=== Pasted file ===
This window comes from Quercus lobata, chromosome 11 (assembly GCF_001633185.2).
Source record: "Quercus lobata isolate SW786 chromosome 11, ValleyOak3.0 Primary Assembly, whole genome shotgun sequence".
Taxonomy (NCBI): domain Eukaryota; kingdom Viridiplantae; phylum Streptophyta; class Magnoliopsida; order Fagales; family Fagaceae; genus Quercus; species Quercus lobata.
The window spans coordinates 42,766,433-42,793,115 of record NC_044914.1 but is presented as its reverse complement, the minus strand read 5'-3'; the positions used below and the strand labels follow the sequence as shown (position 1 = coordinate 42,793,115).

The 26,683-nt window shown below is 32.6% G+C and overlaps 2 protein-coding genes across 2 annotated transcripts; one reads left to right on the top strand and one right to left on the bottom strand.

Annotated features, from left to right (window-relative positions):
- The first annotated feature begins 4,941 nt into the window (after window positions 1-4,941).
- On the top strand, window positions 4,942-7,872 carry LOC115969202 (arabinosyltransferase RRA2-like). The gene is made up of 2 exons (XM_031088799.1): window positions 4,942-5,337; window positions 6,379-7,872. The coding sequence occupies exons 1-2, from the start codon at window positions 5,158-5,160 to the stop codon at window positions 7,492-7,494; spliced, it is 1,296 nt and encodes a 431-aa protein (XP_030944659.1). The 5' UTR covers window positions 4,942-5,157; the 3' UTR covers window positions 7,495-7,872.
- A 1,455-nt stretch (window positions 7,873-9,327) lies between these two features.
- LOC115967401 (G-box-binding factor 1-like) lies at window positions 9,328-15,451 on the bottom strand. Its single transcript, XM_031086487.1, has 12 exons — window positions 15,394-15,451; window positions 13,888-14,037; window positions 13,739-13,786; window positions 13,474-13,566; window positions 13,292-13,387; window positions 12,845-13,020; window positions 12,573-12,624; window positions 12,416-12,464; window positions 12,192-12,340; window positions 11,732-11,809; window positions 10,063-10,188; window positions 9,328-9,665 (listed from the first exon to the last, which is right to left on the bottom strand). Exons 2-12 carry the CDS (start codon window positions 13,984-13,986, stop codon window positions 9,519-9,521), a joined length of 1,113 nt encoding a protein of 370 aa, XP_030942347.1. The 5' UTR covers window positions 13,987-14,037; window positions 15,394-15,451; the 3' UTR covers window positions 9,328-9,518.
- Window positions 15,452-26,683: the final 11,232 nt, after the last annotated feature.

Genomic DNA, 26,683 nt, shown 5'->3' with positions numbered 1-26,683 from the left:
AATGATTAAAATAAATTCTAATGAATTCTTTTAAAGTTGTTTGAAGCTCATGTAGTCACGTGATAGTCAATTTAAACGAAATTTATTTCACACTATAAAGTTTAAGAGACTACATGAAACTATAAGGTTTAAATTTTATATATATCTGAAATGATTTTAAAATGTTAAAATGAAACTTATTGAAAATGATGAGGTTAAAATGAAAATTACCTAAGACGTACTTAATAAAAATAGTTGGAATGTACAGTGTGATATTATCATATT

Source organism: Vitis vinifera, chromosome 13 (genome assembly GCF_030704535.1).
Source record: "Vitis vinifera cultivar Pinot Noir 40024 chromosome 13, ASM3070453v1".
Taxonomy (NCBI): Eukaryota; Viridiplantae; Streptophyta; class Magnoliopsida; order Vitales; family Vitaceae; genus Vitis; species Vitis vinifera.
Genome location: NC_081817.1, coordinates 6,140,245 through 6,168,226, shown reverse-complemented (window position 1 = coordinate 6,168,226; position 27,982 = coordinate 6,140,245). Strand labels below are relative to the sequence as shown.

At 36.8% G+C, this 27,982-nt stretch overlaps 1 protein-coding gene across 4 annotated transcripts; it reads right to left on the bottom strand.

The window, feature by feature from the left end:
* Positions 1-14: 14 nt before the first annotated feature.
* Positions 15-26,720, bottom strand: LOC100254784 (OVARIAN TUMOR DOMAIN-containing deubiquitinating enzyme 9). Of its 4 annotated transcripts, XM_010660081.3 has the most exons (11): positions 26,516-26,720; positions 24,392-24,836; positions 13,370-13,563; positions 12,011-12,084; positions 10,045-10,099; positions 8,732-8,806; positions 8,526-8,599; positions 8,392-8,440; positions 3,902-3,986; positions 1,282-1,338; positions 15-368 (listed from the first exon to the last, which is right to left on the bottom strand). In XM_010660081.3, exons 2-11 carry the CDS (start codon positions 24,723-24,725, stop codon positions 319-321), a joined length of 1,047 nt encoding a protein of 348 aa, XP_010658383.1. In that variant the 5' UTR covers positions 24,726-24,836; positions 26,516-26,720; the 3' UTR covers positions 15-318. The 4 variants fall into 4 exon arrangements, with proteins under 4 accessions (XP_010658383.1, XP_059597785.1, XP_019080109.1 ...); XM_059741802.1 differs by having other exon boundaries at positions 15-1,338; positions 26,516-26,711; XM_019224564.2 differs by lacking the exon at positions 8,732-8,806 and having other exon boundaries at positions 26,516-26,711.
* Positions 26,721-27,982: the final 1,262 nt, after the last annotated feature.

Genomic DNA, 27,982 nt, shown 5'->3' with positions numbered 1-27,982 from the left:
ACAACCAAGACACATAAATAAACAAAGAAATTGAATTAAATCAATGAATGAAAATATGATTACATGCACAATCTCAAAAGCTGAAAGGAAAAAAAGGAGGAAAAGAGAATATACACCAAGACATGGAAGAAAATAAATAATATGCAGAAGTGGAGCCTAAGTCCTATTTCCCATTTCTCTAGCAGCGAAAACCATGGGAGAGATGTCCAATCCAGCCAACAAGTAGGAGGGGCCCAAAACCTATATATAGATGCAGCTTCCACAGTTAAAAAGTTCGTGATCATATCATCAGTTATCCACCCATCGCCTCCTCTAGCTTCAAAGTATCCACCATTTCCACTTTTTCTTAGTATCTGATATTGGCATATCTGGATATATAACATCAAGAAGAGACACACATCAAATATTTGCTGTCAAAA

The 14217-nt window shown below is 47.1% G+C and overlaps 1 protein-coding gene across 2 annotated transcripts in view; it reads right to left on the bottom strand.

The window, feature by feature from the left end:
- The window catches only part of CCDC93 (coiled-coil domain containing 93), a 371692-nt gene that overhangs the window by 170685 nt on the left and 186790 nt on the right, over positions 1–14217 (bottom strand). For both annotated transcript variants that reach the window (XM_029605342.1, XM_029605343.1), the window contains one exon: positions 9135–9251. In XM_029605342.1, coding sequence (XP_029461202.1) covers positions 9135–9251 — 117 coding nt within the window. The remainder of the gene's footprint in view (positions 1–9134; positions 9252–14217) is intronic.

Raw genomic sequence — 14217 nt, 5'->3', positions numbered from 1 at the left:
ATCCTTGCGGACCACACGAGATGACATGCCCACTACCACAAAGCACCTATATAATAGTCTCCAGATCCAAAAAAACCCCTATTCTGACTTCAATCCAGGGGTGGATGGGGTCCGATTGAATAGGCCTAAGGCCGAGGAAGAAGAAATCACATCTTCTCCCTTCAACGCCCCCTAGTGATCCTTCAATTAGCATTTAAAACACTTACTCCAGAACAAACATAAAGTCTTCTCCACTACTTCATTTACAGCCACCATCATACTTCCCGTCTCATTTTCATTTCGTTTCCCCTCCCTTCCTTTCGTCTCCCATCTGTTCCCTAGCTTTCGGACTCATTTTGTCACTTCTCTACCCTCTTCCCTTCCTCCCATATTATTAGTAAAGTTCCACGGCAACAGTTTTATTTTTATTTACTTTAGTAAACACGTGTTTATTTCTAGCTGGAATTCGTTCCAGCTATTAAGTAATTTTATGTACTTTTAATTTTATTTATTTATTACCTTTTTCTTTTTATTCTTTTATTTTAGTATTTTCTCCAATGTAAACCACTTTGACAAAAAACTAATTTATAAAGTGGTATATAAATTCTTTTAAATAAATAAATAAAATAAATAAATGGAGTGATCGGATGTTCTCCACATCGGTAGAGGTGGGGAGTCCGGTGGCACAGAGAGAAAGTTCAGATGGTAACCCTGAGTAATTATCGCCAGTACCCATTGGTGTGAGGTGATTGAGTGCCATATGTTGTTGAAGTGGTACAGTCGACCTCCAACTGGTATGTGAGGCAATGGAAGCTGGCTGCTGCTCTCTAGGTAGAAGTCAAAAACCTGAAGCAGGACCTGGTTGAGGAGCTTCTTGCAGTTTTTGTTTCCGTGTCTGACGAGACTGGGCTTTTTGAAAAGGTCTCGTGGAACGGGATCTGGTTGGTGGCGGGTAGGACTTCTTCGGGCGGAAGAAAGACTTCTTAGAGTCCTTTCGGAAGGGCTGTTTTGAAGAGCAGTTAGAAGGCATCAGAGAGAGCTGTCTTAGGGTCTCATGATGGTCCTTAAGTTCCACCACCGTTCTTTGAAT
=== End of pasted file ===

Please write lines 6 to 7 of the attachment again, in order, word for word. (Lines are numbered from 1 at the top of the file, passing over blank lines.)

Annotated features, from left to right (window-relative positions):
- The first annotated feature begins 4,941 nt into the window (after window positions 1-4,941).